'); } -->
City officials last week announced a $28.2 million expansion of its sewage treatment plant – a move that will prompt a slight increase in utility bills. Neighbors of the southeastern Wake plant are upset, saying they weren’t informed of the plan.
The project at the Neuse River Wastewater Treatment Plant should get under way later this year, the latest phase of Raleigh’s effort to prepare its utility system for future growth. The facility currently treats up to 60 million gallons of sewage a day; the expansion would increase the capacity to 75 million gallons a day.
The expansion was first planned five years ago, but Raleigh delayed the project as the economy slowed and fewer new homes were added to the sewer system. It’s now time for the extra capacity, project manager Aaron Brower said.
“We did see that we needed to start moving it along,” he said.
The city will fund the entire project with a loan from the federal Clean Water State Revolving Fund. The loan carries an interest rate of about 2 percent, which is expected to save Raleigh about $500,000 a year in payments.
Still, the borrowing will increase the cost of utility services. Monthly sewer bills will go up about 2.6 percent – city officials estimate that comes out to 74 cents a month for the average household.
While this expansion should wrap up within two years, additional phases of growth are already planned for future years. Brower said that approach is more cost effective than doing the entire expansion at once. “If you spread them out, it helps with your payback with your loans that you borrow,” he said. “If you phase it and break it into smaller chunks, you get more competition on your bidding.”
‘Left out of the loop’
The utilities department held a public meeting on the project last week, but few attended. Neighbors of the plant said they were informed of the meeting just hours before it happened.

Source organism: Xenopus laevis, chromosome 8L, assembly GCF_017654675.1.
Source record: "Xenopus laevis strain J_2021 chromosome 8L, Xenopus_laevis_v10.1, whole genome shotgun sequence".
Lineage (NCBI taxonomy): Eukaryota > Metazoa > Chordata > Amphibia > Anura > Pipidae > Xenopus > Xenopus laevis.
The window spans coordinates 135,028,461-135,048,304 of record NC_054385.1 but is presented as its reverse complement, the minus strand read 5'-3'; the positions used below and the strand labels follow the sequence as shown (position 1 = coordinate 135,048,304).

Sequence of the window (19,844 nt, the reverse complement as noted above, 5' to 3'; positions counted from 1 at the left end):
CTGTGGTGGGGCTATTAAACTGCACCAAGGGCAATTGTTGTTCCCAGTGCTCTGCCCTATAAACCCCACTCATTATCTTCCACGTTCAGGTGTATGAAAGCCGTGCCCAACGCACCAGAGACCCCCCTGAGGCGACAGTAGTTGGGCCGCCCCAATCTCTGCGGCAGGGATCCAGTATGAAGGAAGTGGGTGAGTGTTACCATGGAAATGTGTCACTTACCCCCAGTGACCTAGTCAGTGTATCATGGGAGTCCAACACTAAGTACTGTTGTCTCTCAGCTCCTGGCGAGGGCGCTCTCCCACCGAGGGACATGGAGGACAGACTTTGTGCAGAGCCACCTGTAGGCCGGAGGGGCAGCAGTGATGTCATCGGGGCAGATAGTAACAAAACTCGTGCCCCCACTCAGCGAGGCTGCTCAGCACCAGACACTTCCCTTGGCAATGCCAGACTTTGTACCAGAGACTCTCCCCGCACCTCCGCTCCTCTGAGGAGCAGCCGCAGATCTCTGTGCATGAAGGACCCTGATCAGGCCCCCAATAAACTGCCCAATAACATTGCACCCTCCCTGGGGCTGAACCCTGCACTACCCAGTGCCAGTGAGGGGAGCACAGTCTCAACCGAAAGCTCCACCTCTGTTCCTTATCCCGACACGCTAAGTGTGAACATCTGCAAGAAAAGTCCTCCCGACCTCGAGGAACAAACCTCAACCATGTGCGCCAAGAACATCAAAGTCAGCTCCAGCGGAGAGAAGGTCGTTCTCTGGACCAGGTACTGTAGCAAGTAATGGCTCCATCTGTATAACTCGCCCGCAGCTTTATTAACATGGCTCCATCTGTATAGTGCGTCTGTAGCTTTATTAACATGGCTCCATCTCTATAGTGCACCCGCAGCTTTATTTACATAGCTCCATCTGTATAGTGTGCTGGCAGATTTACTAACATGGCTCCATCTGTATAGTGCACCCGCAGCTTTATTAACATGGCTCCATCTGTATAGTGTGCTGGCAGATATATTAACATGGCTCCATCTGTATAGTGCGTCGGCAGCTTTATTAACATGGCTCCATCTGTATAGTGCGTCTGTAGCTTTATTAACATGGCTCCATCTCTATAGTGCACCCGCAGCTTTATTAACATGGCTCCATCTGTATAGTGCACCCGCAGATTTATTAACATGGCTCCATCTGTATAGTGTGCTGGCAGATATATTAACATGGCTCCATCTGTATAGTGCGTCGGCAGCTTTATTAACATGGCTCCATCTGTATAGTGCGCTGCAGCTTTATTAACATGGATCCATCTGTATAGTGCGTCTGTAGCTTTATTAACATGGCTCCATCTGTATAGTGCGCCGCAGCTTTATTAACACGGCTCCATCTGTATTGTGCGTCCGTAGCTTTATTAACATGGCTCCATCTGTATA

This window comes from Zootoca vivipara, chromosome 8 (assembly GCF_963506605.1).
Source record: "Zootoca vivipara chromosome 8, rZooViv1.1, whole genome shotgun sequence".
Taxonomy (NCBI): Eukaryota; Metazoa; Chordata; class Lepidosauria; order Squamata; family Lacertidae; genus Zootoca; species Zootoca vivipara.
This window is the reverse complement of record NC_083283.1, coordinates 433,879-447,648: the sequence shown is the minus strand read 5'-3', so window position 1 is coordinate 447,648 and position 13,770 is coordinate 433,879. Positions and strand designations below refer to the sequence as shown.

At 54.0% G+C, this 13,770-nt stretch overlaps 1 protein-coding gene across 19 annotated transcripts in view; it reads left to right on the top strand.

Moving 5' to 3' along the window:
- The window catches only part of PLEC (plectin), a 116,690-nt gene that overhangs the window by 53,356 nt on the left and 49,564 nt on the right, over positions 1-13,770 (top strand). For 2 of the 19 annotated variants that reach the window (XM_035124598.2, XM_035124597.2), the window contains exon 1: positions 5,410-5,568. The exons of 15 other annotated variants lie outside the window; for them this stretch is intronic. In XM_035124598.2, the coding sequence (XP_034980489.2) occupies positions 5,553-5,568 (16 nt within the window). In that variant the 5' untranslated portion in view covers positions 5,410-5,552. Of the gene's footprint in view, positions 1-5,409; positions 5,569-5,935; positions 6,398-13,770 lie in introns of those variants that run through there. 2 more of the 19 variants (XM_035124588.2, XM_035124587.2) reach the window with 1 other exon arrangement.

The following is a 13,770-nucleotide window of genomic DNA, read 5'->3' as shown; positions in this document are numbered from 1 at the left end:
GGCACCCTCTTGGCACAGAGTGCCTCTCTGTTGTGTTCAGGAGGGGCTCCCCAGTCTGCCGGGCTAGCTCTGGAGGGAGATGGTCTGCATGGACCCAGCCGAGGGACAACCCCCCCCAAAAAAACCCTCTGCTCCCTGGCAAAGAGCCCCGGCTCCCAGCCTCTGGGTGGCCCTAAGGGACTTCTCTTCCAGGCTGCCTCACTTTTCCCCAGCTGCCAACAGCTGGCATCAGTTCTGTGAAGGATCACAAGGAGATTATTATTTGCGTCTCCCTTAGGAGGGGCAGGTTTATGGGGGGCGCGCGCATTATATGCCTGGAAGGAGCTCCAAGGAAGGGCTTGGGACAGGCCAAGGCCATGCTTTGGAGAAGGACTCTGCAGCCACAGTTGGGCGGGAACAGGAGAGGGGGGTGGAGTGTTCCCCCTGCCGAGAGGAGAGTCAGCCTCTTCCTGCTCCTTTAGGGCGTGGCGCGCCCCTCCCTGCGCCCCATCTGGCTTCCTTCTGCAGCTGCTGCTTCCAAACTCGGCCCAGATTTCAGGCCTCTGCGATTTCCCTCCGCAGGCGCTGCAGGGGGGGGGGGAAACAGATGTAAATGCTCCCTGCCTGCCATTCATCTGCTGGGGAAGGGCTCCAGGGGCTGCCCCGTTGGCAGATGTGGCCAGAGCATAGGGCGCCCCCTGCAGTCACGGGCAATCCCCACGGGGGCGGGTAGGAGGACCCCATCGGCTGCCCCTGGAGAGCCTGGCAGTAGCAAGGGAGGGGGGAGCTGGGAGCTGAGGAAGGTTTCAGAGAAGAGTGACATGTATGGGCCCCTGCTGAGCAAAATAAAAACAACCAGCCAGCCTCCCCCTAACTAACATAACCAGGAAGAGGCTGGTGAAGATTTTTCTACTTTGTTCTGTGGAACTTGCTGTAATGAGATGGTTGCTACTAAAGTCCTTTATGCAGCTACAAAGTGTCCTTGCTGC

People who live along Mial Plantation Road near the plant are already upset with the city’s plans to resume spreading treated waste on nearby fields. The practice was halted years ago after nearby wells became contaminated; the city says the process has improved now and won’t affect groundwater.
Marda Debnam leads a community group called Black Anchor Community for Improvement, and she had asked city officials to inform neighbors about any developments at the plant.
“We all were furious that we were not properly informed about that public hearing,” Debnam said. “You don’t wait the day of and email these people.
“Since we were left out of the loop on Tuesday, which seemed intentional, how can any member of our group trust the new procedures, approaches, etc., that you have in store for us?”
Tim Woody, a division director at the utilities department, responded that the meeting was advertised in the newspaper and on the department’s website. He said it wasn’t a formal public hearing; that event was held years ago when the plan was first made.
“If it will help, I will gladly make arrangements to meet with you and this group and present this information again,” he wrote in an email to Debnam.
Brower said the expansion plans could actually lessen the plant’s negative effect on neighbors. They’ve complained for years of foul smells coming from the site. Devices called clarifiers, he said, are one source of odors, and the new ones will be covered and odor scrubbed.
“You should see a reduction in odors,” he said. “It certainly won’t be any worse.”
But Debnam said she’s skeptical of the claim. “Any expansion – even if it’s not a field beside you – depending on the direction of the wind, I’m sure you are going to smell it,” she said.